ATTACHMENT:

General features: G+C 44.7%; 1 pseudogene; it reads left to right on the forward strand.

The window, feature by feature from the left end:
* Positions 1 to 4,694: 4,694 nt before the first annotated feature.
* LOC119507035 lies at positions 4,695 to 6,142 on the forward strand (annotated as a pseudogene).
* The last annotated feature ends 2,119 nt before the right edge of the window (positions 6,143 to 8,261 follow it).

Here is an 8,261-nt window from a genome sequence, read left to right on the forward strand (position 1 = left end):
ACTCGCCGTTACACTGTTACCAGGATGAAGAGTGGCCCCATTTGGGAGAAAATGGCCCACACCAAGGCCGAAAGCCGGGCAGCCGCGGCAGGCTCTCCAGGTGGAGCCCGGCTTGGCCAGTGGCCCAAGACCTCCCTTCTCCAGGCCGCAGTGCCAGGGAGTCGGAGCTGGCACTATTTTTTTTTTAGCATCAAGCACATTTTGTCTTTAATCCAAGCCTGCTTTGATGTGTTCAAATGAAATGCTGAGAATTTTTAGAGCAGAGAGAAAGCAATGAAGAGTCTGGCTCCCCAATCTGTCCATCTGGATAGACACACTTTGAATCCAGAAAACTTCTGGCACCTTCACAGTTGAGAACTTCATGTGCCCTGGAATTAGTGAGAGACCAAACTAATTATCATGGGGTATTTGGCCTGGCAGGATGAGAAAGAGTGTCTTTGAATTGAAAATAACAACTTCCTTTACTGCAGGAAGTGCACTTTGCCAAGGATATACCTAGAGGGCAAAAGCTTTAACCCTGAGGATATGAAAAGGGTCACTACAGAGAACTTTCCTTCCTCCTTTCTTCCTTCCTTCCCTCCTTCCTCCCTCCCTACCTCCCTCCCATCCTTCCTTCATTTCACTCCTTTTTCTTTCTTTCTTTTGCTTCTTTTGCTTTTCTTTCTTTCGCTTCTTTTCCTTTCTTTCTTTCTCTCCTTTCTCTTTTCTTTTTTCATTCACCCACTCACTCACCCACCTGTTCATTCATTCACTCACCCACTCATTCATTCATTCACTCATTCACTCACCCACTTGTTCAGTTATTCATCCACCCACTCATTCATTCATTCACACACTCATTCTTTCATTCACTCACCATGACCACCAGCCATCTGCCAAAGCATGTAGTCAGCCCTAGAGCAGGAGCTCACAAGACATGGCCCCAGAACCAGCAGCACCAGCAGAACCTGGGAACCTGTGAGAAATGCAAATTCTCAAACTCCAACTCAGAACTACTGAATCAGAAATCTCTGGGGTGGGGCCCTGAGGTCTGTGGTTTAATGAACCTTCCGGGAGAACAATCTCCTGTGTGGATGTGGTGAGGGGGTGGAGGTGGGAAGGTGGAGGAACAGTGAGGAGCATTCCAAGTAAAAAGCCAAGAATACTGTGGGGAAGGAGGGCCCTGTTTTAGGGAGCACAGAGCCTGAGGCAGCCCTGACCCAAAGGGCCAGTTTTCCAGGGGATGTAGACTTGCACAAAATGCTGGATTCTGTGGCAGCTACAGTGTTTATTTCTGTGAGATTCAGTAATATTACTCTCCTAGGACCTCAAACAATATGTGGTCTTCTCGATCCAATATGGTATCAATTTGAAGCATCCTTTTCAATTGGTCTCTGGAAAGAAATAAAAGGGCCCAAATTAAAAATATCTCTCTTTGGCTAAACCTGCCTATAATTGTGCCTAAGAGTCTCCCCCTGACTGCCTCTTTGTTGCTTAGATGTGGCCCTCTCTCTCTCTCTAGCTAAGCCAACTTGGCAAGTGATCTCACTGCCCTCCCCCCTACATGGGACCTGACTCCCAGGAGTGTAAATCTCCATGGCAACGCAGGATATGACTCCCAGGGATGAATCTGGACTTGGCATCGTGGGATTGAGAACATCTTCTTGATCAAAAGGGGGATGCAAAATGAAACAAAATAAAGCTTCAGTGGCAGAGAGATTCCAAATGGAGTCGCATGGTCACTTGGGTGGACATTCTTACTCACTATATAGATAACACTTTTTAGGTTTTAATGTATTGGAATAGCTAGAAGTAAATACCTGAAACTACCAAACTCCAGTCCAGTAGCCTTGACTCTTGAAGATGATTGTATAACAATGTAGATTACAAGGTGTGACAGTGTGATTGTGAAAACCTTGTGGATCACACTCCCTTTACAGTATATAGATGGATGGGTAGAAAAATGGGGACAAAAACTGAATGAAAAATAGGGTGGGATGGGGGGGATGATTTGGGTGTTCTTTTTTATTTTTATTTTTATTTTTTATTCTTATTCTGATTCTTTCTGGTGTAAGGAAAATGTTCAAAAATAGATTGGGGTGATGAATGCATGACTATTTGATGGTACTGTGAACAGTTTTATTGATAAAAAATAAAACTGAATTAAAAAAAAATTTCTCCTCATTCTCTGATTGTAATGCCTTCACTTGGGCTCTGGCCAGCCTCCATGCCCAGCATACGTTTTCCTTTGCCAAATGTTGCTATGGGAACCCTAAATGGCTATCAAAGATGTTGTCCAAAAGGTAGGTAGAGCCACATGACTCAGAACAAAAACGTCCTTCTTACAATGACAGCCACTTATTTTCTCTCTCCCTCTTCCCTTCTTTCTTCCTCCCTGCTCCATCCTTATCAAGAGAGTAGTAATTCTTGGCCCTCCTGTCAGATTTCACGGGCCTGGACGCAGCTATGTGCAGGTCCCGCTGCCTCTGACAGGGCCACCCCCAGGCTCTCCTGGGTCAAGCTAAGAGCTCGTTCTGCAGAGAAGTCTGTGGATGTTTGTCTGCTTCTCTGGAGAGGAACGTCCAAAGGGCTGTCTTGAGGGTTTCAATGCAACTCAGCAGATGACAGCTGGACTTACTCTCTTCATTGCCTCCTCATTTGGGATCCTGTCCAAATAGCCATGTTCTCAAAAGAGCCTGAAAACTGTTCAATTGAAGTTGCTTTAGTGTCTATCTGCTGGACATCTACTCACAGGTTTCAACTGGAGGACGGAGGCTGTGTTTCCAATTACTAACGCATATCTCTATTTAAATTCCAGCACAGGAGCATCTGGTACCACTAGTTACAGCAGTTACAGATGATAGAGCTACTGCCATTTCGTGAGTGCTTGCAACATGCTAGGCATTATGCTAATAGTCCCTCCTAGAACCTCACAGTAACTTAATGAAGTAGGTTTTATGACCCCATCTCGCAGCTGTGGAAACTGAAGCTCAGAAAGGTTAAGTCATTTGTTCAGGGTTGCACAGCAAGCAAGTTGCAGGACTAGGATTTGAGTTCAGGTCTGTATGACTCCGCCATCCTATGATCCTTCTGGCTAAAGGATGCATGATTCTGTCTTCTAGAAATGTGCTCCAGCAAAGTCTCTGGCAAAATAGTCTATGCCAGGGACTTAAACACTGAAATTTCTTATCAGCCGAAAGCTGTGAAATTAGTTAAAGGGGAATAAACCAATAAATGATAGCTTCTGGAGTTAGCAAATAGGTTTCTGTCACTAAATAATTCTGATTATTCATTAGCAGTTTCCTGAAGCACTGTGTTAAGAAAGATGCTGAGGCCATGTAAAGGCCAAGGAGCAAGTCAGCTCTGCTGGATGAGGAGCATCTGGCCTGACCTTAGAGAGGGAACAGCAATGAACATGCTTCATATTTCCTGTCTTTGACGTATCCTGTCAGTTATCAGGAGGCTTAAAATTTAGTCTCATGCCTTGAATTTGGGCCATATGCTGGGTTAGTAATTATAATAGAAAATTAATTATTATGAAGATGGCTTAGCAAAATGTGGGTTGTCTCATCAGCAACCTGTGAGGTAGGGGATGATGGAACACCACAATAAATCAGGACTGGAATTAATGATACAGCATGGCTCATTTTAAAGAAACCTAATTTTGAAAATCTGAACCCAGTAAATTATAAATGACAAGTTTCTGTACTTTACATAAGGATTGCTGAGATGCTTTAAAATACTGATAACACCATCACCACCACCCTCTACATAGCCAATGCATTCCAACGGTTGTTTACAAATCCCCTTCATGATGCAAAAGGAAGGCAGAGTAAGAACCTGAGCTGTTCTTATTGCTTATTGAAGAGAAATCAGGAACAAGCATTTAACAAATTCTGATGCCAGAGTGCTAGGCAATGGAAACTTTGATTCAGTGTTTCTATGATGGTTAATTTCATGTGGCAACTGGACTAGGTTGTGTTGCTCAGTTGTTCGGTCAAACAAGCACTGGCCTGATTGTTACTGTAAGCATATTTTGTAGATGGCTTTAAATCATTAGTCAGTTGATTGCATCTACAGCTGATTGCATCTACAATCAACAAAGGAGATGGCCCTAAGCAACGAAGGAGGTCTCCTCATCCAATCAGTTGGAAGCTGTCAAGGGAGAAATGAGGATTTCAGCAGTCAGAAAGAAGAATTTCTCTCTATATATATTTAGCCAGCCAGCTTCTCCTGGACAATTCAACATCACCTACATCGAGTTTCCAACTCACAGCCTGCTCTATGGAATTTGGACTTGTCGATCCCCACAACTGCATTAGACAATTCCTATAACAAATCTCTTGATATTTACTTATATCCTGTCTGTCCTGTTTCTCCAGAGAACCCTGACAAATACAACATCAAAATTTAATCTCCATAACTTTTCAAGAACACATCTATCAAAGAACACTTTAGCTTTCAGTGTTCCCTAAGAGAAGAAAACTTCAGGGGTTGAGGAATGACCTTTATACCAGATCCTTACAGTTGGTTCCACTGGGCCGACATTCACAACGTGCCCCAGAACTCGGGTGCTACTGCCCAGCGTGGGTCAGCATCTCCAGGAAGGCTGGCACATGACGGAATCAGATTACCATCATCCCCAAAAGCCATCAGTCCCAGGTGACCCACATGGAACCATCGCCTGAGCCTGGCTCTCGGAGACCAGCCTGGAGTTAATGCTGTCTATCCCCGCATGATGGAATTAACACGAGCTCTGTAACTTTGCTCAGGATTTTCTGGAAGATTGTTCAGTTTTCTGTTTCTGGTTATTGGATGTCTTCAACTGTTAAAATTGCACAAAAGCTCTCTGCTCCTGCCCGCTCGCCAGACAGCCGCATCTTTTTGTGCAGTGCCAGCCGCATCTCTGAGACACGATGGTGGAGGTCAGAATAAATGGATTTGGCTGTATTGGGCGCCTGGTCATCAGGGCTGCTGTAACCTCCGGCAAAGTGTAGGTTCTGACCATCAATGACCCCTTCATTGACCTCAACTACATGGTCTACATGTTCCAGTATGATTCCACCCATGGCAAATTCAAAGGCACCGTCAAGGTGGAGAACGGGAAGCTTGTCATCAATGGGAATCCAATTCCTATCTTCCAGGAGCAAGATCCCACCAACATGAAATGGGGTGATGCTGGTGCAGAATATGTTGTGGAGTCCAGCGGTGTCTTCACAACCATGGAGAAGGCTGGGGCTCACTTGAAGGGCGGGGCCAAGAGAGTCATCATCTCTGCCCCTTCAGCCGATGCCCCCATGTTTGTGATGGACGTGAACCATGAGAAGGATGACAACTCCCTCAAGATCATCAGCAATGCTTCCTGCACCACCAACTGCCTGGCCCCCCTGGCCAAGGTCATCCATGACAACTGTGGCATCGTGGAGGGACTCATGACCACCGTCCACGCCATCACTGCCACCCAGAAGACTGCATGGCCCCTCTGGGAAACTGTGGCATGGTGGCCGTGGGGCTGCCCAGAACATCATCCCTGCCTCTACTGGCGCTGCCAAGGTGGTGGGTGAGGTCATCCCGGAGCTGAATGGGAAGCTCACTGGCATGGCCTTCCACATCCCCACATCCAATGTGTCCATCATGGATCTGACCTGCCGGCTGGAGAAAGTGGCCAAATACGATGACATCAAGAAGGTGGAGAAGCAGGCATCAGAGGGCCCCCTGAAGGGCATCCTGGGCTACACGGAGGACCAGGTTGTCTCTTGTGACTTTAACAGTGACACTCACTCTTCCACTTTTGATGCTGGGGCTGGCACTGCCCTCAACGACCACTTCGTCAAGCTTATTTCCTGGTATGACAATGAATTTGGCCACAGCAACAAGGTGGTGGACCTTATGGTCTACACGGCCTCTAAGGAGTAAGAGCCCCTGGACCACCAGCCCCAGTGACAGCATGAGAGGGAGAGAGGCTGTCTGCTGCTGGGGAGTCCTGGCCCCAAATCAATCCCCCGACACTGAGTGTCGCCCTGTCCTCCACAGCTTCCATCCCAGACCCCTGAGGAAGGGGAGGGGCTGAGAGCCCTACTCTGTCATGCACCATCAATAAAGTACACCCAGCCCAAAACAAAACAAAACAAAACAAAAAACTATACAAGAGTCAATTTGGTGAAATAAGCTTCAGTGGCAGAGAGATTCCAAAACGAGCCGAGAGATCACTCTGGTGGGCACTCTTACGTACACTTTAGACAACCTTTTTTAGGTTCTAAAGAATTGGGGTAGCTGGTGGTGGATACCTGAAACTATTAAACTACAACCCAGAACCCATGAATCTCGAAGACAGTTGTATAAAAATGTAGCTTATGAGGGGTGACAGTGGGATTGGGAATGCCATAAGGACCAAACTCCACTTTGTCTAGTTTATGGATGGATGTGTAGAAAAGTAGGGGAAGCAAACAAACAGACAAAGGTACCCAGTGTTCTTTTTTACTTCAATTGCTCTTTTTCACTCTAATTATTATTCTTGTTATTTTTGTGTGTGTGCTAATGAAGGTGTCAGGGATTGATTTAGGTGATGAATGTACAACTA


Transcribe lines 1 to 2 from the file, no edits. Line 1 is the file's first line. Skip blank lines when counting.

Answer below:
General features: G+C 44.7%; 1 pseudogene; it reads left to right on the forward strand.

The window, feature by feature from the left end: